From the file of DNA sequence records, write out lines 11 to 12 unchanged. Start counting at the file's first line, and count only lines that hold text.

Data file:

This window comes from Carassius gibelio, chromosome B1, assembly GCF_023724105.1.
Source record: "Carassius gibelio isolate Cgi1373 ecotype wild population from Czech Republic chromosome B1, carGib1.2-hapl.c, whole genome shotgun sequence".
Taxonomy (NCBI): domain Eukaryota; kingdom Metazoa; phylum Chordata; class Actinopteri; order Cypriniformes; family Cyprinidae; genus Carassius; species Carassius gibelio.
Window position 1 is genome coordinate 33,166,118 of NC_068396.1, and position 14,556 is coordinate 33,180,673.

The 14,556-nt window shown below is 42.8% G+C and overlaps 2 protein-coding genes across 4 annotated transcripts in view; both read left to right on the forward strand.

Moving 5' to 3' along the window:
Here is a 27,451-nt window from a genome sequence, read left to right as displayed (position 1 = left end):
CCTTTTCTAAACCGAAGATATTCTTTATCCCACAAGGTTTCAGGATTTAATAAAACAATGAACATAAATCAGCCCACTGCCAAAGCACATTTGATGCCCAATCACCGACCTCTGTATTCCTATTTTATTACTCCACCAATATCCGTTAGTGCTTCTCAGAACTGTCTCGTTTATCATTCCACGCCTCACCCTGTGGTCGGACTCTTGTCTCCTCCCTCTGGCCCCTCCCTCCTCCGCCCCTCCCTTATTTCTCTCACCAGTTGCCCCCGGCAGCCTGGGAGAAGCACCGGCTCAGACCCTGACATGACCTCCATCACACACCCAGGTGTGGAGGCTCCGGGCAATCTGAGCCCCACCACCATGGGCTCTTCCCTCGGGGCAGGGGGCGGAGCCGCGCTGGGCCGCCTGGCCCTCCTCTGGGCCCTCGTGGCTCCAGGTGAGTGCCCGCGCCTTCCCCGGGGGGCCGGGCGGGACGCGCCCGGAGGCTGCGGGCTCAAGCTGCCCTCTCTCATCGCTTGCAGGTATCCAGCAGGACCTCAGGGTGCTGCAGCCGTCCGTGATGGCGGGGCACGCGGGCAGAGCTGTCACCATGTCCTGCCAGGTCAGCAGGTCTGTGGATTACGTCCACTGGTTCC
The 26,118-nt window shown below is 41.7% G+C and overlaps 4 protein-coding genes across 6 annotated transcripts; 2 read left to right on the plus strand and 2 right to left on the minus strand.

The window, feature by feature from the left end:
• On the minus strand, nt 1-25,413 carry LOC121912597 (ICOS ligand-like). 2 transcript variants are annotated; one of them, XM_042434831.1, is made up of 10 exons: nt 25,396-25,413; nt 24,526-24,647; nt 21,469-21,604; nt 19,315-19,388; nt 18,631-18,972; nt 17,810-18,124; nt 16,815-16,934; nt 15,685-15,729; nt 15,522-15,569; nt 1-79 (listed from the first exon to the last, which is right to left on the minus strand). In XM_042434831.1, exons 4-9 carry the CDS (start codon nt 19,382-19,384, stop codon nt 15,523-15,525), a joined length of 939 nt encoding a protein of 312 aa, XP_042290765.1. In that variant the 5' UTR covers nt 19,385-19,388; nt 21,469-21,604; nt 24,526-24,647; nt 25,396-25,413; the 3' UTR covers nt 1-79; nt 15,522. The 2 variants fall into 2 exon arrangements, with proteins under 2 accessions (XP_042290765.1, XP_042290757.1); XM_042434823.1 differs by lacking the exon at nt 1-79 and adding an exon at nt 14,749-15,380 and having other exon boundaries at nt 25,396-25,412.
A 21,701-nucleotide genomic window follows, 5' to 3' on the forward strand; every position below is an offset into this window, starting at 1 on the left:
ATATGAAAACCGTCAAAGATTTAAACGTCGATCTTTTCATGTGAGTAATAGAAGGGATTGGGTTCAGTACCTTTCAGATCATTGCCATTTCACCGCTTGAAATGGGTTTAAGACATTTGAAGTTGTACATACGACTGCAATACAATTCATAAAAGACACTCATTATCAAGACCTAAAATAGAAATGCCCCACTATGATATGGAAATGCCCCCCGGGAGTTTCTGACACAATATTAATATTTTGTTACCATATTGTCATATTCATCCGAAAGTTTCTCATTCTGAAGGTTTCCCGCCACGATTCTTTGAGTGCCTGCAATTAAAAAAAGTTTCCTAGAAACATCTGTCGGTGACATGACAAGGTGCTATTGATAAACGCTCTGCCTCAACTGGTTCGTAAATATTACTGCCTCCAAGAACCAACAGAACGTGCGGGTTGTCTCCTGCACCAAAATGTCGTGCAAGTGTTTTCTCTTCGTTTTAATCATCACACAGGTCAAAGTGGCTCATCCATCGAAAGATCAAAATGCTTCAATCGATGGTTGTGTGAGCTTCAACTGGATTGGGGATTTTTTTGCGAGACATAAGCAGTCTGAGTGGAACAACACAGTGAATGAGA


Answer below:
• On the minus strand, nt 1-25,413 carry LOC121912597 (ICOS ligand-like). 2 transcript variants are annotated; one of them, XM_042434831.1, is made up of 10 exons: nt 25,396-25,413; nt 24,526-24,647; nt 21,469-21,604; nt 19,315-19,388; nt 18,631-18,972; nt 17,810-18,124; nt 16,815-16,934; nt 15,685-15,729; nt 15,522-15,569; nt 1-79 (listed from the first exon to the last, which is right to left on the minus strand). In XM_042434831.1, exons 4-9 carry the CDS (start codon nt 19,382-19,384, stop codon nt 15,523-15,525), a joined length of 939 nt encoding a protein of 312 aa, XP_042290765.1. In that variant the 5' UTR covers nt 19,385-19,388; nt 21,469-21,604; nt 24,526-24,647; nt 25,396-25,413; the 3' UTR covers nt 1-79; nt 15,522. The 2 variants fall into 2 exon arrangements, with proteins under 2 accessions (XP_042290765.1, XP_042290757.1); XM_042434823.1 differs by lacking the exon at nt 1-79 and adding an exon at nt 14,749-15,380 and having other exon boundaries at nt 25,396-25,412.
A 21,701-nucleotide genomic window follows, 5' to 3' on the forward strand; every position below is an offset into this window, starting at 1 on the left: